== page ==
3. BeccaM says:

    Okay then, I stand corrected. ‘Few’ demand it.

    Following Wednesday’s attack on Paris-based satirical newspaper Charlie Hebdo, many Muslims found themselves in the spotlight once again, forced to apologize for a crime they had nothing to do with.

    Such is typically not the case for acts of violence perpetrated by other religious groups, and a 2011 Public Religion Research Institute (PRRI) survey may offer a hint as to why the double-standard exists.

    The PRRI survey showed evidence of contradictions in Americans’ attitudes toward religious violence. Most notably, 83 percent of Americans said that self-proclaimed Christians who commit acts of violence in the name of Christianity are not really Christians, while 48 percent of Americans said that
    self-proclaimed Muslims who commit acts of violence in the name of Islam
    are not really Muslims.

    http://www.huffingtonpost.com/2015/01/09/american-attitudes-religious-violence_n_6443458.html

  4. mirth says:

    I take it, Houndentenor, that you mean non-Muslims are rallying. That’s great to know, but not unexpected of smart, sophisticated Parisians. For me, it would be far more meaningful and much less expected to see a lot of Muslims out showing similar respect for the police officers who hunted down and killed the murders.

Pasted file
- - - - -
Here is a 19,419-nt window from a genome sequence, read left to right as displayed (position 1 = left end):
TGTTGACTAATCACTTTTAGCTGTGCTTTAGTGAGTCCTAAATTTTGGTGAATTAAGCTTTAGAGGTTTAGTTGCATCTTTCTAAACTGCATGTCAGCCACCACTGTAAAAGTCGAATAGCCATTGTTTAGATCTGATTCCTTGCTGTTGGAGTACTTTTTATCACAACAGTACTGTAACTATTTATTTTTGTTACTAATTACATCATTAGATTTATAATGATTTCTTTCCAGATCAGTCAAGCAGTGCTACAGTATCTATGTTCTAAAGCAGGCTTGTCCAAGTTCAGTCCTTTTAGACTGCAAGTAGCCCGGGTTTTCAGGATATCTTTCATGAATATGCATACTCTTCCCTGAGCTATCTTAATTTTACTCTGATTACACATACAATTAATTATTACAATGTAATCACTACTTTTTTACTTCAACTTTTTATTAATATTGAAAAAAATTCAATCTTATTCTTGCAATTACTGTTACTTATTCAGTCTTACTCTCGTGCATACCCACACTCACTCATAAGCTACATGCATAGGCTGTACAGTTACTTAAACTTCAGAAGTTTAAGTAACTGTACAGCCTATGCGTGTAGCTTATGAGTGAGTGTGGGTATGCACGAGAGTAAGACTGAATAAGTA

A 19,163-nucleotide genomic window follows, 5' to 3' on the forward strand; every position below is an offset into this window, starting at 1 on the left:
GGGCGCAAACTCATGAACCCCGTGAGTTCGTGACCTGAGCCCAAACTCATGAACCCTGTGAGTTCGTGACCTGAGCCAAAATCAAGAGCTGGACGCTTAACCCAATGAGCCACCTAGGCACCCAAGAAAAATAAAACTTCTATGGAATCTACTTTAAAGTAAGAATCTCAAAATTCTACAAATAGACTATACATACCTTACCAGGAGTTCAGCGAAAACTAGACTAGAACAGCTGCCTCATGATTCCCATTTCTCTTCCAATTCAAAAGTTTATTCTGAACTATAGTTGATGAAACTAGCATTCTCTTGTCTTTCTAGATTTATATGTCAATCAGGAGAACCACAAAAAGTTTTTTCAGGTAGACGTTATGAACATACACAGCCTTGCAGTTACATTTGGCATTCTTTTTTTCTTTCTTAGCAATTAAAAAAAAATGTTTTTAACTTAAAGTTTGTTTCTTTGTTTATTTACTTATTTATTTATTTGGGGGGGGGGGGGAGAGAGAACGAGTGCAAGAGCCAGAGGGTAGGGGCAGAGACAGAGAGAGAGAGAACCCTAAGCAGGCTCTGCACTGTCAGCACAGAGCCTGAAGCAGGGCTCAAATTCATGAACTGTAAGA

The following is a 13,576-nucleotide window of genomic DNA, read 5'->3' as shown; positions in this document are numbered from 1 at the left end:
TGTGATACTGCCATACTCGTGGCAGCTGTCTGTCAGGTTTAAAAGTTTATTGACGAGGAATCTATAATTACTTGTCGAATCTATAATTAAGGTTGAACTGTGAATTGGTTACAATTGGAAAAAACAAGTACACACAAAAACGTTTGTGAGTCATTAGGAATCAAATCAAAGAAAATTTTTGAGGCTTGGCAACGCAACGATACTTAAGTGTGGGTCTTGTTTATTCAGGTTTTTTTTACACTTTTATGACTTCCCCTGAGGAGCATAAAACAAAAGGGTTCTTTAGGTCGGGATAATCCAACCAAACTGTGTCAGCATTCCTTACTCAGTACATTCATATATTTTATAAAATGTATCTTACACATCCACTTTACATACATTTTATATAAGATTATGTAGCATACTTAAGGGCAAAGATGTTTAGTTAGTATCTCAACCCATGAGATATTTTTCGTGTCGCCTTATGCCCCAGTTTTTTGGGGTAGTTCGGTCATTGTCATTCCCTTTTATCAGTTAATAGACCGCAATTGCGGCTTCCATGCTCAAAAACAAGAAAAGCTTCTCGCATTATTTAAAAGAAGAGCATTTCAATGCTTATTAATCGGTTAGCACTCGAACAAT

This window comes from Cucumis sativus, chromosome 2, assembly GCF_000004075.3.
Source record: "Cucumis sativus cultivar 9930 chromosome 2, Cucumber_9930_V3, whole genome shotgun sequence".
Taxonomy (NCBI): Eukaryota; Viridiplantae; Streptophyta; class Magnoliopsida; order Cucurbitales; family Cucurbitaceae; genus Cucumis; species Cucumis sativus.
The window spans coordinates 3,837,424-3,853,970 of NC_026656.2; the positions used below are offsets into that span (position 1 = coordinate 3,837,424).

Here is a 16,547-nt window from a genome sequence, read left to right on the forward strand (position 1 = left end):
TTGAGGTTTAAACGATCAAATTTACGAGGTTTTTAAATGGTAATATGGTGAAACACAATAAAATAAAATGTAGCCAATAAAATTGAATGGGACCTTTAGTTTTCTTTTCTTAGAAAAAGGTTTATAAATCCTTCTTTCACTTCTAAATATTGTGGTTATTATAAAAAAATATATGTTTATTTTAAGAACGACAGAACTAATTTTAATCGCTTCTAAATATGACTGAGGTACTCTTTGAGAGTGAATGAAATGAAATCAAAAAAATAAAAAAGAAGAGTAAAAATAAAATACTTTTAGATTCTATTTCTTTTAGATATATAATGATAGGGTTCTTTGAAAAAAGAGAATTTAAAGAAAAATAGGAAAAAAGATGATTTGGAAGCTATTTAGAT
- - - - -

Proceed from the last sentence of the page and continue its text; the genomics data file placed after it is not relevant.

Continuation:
5. Houndentenor says:

    Who’s this “nobody”. I do. What I get is the same “well you know they were doing things” bullshit that we’re getting now about CH.

  6. Houndentenor says:

    A lot of people seem to be rallying around the Muslim Paris police officer who was killed during all this.

  7. mirth says:

    I can think of several reasons, including this one:

    Even in more mainstream religions, like with your other examples, it is the leaders of the fundamentalist factions in all of our religions who are driving acts of terror such as you describe. Homegrown terrorists are speaking for these leaders and do represent their views. Why would we want to hear more of what they have to say? Besides, what a cacophony they would make! We get enough of that in our daily nuz.

  8. BeccaM says:

    I saw plenty.

    But it’s funny. Whenever there’s a religiously-motivated terrorist attack on a women’s health clinic or a doctor is murdered, nobody demands immediate statements of condemnation from the Catholic, Baptist, Protestant or Evangelical Christian leaders. They’re always given the benefit of the presumption that the terrorists do not speak for them, don’t represent them or their views, and regardless whether they issue a statement or not, are also presumed not to be responsible.